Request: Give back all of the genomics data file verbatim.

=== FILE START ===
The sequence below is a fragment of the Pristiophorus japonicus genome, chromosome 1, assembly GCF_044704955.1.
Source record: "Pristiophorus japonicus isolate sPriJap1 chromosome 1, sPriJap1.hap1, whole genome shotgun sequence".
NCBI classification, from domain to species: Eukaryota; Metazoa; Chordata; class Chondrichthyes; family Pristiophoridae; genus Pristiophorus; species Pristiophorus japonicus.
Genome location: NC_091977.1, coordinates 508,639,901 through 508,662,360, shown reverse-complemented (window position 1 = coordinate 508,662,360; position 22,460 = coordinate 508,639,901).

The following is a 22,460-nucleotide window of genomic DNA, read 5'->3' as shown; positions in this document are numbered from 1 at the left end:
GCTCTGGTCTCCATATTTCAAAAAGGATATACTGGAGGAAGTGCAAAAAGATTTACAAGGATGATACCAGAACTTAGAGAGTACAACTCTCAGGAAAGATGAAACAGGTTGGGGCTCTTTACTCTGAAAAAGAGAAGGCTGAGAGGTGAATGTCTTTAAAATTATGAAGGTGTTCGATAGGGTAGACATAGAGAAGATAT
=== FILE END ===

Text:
The sequence below is a fragment of the Pristiophorus japonicus genome, chromosome 1, assembly GCF_044704955.1.
Source record: "Pristiophorus japonicus isolate sPriJap1 chromosome 1, sPriJap1.hap1, whole genome shotgun sequence".
NCBI classification, from domain to species: Eukaryota; Metazoa; Chordata; class Chondrichthyes; family Pristiophoridae; genus Pristiophorus; species Pristiophorus japonicus.
Genome location: NC_091977.1, coordinates 508,639,901 through 508,662,360, shown reverse-complemented (window position 1 = coordinate 508,662,360; position 22,460 = coordinate 508,639,901).

The following is a 22,460-nucleotide window of genomic DNA, read 5'->3' as shown; positions in this document are numbered from 1 at the left end:
GCTCTGGTCTCCATATTTCAAAAAGGATATACTGGAGGAAGTGCAAAAAGATTTACAAGGATGATACCAGAACTTAGAGAGTACAACTCTCAGGAAAGATGAAACAGGTTGGGGCTCTTTACTCTGAAAAAGAGAAGGCTGAGAGGTGAATGTCTTTAAAATTATGAAGGTGTTCGATAGGGTAGACATAGAGAAGATAT